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Date: -- (:)
From: Berke Durak <berke.durak@e...>
Subject: Re: [Caml-list] OCaml Summer Project decisions are in
Xavier Leroy wrote:

> By Amdahl's law, a stop-the-world GC cannot scale well, but it might
> be good enough for 2 to 4 cores.  For instance, assuming a sequential
> program that spends 25% of its time in garbage collection and
> parallelizes with low overhead, you would get a speedup of 2 on
> a 4-core machine.

No a very bright prospect.  Many people already have dual cores under their desks,
so quad cores should be the norm in a year or two.  I'd hate to see Ocaml
become one of the slower languages.

> A related question is how long it takes to stop a
> large number of threads.  But only experimentation can tell.
 > ..
 > Another crucial point is the ability to stop all threads and obtain
 > their roots, which is not obvious at all and a prerequisite for any
 > form of concurrent garbage collection.

Stopping the world in our heavily threaded ExaVM for GC is quite painful
since the threads often run in native C/C++ code which naturally
has no business checking the stop condition as often as Exascript code,
giving very poor performance on multi-core machines (we got something like
10-15% CPU usage on a 32-core machine)

XL:
> There are two points that I'd like to emphasize. The first step towards
> any form of true parallelism in Caml (including message-passing
> between threads having their own heaps and sequential GCs) is to clean
> up the numerous global C variables that the run-time system uses.
> But maybe this was implicit in your point 1.

Besides moving the interpreter/runtime global state into some datastructure,
what about emitted asm code that references things like caml_young_limit?
Those would have to be made thread-specific.  Why not allocate one or two
of these extra x86-64 registers for storing those?

That could also be an occasion to "librarify" the interpreter in order to
allow multiple Ocaml interpreters/run-times to execute in the same process (with
disjoint heaps).

That way one could embed multiple Ocaml libraries in programs written in other
languages (which could allow easier monetization of Ocaml software ;).

Also, we could explore alternate paths to paralellism, such as running multiple
Ocaml interpreters/runtimes in different threads with disjoint heaps.
Those threads would run truly in parallel on different CPUs.


Then, we could try different custom solutions for cheap inter-thread communication.

For example, we could write a Marshal derivative that emits a simpler inter-thread
representation.  It would work under the hypothesis that the deserializing process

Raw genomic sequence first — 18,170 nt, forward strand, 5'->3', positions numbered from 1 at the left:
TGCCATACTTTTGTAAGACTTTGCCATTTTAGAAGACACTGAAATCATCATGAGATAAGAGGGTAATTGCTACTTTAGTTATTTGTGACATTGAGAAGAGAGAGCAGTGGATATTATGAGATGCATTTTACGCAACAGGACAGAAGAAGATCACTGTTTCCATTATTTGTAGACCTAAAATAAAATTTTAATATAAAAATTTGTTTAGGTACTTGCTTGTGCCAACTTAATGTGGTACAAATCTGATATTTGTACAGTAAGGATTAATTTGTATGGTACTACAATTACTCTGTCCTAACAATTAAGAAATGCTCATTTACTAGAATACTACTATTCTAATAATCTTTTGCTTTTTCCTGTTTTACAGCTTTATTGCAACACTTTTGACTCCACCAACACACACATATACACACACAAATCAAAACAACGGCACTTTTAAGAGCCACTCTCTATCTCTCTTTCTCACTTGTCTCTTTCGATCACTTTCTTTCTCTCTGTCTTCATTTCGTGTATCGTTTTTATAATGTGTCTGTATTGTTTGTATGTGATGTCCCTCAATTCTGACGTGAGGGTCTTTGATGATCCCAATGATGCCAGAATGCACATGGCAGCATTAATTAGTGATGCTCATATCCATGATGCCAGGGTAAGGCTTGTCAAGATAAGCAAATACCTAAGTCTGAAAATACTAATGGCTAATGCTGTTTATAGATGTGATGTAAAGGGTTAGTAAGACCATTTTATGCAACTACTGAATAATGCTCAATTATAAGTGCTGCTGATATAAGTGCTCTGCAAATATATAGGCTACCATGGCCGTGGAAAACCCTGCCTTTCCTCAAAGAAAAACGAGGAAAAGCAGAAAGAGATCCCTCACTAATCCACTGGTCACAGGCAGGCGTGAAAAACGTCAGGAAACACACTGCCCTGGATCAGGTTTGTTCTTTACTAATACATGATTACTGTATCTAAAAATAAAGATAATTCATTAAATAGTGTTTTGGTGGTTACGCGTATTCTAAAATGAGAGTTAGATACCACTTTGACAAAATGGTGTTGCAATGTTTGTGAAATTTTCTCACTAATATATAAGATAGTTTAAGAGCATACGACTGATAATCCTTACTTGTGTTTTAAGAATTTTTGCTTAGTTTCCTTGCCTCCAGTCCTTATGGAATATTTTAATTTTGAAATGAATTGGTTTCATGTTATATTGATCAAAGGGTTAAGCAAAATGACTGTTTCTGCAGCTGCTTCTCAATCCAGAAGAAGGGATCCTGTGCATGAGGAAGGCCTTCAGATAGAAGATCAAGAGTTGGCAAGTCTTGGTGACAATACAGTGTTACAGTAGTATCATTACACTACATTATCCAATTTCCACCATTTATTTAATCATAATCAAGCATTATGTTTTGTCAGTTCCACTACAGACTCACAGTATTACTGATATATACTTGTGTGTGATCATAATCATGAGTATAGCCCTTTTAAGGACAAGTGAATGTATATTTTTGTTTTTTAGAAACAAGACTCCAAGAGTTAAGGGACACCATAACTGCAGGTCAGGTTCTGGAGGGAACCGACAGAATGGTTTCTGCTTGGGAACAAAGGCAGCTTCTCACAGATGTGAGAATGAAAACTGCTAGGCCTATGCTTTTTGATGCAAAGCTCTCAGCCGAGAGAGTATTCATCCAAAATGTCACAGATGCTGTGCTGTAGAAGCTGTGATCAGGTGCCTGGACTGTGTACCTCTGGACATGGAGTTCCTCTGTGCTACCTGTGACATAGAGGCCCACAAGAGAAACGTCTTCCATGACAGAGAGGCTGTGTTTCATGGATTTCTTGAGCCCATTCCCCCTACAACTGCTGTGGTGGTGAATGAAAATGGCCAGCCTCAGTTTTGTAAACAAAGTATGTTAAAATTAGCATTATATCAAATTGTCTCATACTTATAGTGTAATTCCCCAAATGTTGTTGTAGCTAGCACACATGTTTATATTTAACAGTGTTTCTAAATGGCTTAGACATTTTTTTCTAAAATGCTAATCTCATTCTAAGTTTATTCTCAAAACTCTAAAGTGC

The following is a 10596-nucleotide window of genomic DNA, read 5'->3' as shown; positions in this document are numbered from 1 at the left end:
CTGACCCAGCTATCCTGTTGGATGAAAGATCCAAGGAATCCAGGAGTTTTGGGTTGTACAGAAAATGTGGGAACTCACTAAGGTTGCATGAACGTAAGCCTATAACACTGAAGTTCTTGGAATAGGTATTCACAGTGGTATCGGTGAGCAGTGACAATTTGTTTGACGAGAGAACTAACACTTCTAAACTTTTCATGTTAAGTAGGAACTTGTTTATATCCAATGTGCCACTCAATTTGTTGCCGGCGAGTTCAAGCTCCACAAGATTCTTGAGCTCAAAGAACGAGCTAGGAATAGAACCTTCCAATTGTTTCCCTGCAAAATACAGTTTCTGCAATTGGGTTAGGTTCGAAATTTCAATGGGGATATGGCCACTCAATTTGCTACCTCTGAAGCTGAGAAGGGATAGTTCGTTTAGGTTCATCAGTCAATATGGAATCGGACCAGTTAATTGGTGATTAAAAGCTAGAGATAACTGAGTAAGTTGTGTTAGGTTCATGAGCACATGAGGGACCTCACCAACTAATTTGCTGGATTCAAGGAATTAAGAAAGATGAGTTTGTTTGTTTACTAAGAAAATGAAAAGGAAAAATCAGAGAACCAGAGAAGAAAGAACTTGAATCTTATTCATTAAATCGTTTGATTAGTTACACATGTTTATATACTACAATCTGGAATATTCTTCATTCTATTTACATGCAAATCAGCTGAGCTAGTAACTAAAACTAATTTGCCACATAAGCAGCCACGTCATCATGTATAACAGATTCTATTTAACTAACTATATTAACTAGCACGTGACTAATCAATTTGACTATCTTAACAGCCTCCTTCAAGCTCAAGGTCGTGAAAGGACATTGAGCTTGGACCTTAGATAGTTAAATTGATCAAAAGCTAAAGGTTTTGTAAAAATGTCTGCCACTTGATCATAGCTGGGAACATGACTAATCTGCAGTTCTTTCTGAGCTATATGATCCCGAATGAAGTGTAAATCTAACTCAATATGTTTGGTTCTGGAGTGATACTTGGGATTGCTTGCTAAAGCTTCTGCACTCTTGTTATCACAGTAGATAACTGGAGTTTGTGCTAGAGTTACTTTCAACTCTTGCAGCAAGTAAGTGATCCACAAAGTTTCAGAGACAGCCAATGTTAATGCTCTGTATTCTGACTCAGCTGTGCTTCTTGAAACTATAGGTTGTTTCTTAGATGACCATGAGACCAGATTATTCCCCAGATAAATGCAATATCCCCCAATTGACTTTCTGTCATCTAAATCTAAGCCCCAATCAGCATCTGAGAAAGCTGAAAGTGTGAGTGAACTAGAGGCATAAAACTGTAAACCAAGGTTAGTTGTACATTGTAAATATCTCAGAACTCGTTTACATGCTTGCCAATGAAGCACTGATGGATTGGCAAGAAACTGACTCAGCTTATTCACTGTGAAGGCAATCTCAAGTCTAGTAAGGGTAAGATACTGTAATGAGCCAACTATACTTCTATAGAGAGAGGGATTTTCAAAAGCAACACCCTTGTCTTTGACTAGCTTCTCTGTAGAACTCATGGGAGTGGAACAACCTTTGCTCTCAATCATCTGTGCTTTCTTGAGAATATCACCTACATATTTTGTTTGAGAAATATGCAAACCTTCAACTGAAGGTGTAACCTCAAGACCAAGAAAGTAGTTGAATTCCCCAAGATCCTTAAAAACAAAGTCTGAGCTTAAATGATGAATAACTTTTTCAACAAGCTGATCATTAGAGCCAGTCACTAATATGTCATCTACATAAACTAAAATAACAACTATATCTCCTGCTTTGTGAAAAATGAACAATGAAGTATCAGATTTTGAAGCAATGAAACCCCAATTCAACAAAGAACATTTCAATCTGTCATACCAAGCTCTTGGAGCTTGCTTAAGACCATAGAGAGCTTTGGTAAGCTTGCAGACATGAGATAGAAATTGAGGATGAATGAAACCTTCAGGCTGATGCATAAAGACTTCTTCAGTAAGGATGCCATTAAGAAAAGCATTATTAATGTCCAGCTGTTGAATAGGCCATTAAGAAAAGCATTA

runs the same code as the serializing one, on the same machine, at the same time.
This would allow to remove some serialization overhead:
   - No need to compact integers for a byte-based serialization format
   - No need to worry about endianness or float representations
   - No need to outputting or verify program MD5s for functions
   - Native data could be passed as-is.

Thus we would have one process running n threads, but those threads having disjoint
heap spaces, allowing for fully parallel GC and execution (distinct heap spaces mean reduced
cache/bus contention), exchanging data in shared memory thru an inter-thread
Marshal module.

(Note that using n processes with shared memory would not be
as convenient:
   - You'd need to set up shared memory segment using IPC, /dev/shm or other
unportable, OS-specific mechanisms.
   - You won't be able to use native multi-threaded libraries
   - You won't be able to share file desriptors or common C code/data.
   - You won't be able to use inter-thread signaling/synchronization mechanisms,
for your implementation)

People would then write libraries for shared immutable data, or a shared store,
probably using a STM-like approach.  Those could probably be written in Ocaml.
Also some POSIX thread synchronization mechanisms (mutexes, etc.) could be exposed
as Ocaml types.

As for the interpreter threads, they could use lightweight threads or classic Ocaml
serializing threads for their internal non-parallel concurrency.

I personally don't believe much in fine-grained parallelism using threads and locks
because it makes the GC difficult, relies on the notoriously difficult to use and
non-composable synchronization mechanisms such as locks and mutexes, doesn't
scale to distributed computing, and doesn't run as fast as most people think it would
because of bus/cache contention.

> At any rate, it's probably better not to ask too many questions at
> this point and let you concentrate on the task at hand.  Feel free to
> contact me and Damien Doligez for specific questions or general
> advice.

I certainly don't want to discourage anyone from writing a parallel GC!

-- 
Berke DURAK